Community Response Unit replaces defunct School Resource Officer program

ABOYNE – Following the ouster of school resource officers from Upper Grand District School Board high schools last year, the Wellington County OPP has formed a new community-focused unit with four officers.

The concept of the Community Response Unit (CRU) was presented to the county’s Police Services Board last year and, with a rolling start, began officially in September.

Four existing officers were brought on, while four former school officers transitioned to road positions.

Though the CRU has adopted an emphasis on community and youth engagement, its mandate is significantly broadened from a previously hyper-focused school mandate.

Since its inception, members have attended a grand opening of a youth hub in Palmerston, spent hundreds of hours responding to service calls and on foot patrols, executed 41 warrants, participated in “lock it or lose it” and RIDE campaigns, worked with the Alcohol and Gaming Commission of Ontario to investigate complaints, and assisted in monitoring small anti-lockdown and anti-vaccine gatherings in Fergus and Mapleton.

“There is lots of overlap in the unit,” said community safety and services sergeant Corrie Trewartha, who oversees the CRU as well as the IMPACT program, a remaining youth resource officer focusing on primary schools, and two media liaison positions.

Though CRU members are indiscernible from any other road officer, Trewartha said the unit allows for its staff to be assigned to events, such as the home and leisure show in Fergus this week, used for marketing and connecting with people outside of 911 calls or getting a ticket.

“They don’t have a common day-to-day experience with us,” Trewartha said of the public.

CRU members could change that dynamic and engage with people under more casual circumstances. 

Youth advisory council 

With an open door to UGDSB high school classrooms all but shut, police are attempting to connect with youth in other ways.

Referring to area schools and the Aboyne OPP operations centre, Trewartha said, “We don’t need their brick and mortar to engage our youth – we can do it right here in our own brick and mortar and be just as successful with it.” 

One solution police are pursuing is the creation of a youth advisory council.

Youth will advise the police, insofar as choosing what the police advise them about.

There will be an educational component to each of those meetings; half of them will be dictated by the youth,” Trewartha explained.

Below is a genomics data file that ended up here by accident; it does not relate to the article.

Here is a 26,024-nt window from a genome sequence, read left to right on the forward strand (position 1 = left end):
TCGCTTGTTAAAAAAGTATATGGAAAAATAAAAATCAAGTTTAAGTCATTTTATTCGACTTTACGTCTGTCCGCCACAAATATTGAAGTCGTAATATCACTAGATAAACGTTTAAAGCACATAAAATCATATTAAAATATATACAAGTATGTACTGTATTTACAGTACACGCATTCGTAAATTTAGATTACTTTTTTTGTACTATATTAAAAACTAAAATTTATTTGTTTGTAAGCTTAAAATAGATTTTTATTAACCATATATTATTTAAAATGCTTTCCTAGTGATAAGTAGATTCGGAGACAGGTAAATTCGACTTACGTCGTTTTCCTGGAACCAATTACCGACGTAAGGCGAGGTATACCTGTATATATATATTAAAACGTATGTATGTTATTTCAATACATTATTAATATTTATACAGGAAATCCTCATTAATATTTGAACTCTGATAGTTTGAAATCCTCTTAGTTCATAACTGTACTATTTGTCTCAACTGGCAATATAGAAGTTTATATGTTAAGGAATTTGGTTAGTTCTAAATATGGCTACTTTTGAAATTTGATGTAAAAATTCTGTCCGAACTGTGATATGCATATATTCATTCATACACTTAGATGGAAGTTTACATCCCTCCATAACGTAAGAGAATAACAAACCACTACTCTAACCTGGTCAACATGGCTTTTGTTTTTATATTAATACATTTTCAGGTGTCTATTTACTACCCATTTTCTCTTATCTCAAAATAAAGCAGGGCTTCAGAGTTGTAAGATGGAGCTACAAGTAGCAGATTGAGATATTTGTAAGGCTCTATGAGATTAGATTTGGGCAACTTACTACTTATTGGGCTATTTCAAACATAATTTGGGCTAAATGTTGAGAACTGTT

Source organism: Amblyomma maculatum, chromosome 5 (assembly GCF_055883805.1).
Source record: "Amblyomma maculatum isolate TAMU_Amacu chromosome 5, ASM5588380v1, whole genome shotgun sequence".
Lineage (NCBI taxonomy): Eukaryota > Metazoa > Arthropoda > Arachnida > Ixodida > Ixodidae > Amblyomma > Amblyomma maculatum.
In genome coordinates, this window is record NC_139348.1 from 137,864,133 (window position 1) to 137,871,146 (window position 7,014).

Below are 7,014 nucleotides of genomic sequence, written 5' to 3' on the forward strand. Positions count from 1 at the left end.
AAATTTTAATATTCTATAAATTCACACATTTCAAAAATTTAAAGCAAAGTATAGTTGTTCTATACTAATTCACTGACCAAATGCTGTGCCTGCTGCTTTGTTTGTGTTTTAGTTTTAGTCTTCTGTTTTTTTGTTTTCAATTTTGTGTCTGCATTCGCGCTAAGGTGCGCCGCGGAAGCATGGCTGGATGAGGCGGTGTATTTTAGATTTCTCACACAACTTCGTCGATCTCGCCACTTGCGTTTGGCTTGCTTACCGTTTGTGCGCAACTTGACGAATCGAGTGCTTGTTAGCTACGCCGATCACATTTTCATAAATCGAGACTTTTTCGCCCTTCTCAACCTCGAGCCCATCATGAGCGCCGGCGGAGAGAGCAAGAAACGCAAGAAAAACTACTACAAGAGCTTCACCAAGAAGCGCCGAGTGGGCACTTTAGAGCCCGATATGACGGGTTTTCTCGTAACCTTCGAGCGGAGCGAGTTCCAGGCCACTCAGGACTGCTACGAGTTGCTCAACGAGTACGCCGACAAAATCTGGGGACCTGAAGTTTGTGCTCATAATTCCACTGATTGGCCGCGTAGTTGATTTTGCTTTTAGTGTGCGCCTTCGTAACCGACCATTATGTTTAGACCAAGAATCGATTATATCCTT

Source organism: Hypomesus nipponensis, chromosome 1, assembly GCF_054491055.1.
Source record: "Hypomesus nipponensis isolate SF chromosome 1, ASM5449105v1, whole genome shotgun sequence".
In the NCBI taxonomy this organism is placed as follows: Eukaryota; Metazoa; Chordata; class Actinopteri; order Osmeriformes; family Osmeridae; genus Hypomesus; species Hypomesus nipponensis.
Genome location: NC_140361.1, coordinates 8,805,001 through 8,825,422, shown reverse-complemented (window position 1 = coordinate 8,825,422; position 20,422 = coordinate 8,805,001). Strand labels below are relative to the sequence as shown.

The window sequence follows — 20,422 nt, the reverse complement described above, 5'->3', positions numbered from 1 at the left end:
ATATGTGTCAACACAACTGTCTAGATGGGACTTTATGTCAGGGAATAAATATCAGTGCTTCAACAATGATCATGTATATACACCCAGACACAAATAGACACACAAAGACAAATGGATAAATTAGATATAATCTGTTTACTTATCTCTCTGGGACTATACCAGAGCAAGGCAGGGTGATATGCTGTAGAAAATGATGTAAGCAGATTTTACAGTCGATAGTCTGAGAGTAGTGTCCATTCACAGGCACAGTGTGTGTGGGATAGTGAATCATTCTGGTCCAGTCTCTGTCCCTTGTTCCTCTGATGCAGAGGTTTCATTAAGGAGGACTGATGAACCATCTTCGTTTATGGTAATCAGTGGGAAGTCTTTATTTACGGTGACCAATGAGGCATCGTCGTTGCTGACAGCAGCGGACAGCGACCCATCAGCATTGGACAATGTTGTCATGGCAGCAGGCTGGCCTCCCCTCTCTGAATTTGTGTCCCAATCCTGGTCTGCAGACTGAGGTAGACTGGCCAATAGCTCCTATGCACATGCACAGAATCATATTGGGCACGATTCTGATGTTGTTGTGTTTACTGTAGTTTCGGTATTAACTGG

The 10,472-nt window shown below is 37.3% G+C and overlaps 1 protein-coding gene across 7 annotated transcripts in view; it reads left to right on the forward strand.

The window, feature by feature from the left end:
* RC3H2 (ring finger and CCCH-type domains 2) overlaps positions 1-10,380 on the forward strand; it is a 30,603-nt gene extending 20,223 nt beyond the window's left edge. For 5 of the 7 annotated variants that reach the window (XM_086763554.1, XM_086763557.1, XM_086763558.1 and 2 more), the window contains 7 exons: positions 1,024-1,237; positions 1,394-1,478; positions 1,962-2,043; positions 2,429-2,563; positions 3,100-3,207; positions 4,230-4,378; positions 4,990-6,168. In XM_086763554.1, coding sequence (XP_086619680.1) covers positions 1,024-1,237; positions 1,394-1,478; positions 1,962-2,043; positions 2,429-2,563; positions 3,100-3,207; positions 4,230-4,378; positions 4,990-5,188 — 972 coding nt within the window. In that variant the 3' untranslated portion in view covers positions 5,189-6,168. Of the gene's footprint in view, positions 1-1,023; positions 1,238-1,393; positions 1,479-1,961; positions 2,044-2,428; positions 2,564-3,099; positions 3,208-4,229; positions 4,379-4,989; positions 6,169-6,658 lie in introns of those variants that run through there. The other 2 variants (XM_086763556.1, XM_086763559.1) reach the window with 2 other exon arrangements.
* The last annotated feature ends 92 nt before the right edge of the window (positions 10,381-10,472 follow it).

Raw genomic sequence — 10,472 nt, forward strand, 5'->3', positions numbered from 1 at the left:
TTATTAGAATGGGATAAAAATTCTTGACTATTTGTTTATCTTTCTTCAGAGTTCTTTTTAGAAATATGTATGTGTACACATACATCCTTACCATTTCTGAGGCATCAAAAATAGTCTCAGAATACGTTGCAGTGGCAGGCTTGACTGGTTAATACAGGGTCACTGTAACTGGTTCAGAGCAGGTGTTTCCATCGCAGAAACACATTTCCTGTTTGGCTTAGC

Chosen topics could range from cyber bullying to sexting. Police will then present to youth, tapping into partnerships with local organizations.

“It will be very interesting to see how this grows over the next few years and what they choose to engage in … what the priorities will be for certain students,” Trewartha said.

Touted as a way for youth to have their voices heard and impact the county, police are hoping the group will include at least two youth members, aged 14 to 20, from each of the county’s municipalities.

It’s early stages, but Trewartha said they would meet once per month, for two to three hours from October to June. Trewartha may not have all the answers to what the council will be – “they’ll be engaged in what that mandate looks like” – but she’s realistic about what it won’t be: a solution to challenges facing area youth.

“It’s [about] trying to equip them with all of these different tools and different abilities to communicate and educate,” said Trewartha, herself a mother. 

“I’m never surprised by what I hear from the youth, and I think that oftentimes they can be given a very bad rap … I’ve certainly seen them when they become passionate about a topic or subject they are very articulate and very engaging, and so I expect to see some of that probably right out of the gate.”

An application period will open in summer, with chosen youth announced in September, followed by a first meeting in October.

Police hope the group appeals to kids wanting to have their voices heard.

With many modern families consisting of two working parents, engaging conversations with children are sidelined, resulting in youth not being heard, according to the sergeant.

Police are also hoping to attract youth who care about their community and have leadership potential.

Youth members will get to plan an event for the following May, with some free reign on intentions and what type of event to plan.